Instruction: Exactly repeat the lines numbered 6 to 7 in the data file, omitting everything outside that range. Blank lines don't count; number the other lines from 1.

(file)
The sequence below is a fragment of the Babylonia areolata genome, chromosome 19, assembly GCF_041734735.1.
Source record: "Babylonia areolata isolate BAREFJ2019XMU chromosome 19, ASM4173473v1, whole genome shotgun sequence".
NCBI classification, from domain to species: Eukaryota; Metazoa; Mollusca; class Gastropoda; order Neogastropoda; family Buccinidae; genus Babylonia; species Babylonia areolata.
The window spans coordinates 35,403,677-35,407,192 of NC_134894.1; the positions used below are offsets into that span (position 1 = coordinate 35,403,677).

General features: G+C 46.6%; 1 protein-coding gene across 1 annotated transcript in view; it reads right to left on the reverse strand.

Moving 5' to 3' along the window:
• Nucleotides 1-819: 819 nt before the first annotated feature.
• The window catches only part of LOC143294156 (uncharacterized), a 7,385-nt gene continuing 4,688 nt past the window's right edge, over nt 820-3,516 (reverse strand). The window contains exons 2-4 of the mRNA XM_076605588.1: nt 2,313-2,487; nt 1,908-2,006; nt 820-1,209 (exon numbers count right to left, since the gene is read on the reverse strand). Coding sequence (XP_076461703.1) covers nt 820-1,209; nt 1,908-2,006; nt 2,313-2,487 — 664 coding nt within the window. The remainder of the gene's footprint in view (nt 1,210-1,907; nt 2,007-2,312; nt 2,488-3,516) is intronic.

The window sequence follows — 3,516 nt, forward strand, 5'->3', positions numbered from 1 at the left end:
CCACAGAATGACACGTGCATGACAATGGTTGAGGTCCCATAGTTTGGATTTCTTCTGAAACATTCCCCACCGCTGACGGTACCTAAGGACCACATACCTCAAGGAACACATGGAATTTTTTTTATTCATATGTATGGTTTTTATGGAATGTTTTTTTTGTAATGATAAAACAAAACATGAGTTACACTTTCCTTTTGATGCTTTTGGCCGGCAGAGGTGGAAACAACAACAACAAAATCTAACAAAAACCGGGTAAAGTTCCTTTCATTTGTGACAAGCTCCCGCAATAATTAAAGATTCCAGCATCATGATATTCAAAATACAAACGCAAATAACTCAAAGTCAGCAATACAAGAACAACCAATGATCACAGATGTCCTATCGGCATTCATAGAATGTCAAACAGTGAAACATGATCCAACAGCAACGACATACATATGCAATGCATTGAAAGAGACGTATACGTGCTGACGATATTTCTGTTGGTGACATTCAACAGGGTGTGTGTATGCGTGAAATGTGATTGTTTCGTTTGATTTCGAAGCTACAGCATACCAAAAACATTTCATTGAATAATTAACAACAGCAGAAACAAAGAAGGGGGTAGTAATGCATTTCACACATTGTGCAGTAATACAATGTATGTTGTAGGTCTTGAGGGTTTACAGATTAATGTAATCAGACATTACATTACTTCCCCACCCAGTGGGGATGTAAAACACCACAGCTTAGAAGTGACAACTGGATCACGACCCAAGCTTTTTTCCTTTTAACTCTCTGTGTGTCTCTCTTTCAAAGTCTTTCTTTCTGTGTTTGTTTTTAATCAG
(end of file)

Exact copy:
Moving 5' to 3' along the window:
• Nucleotides 1-819: 819 nt before the first annotated feature.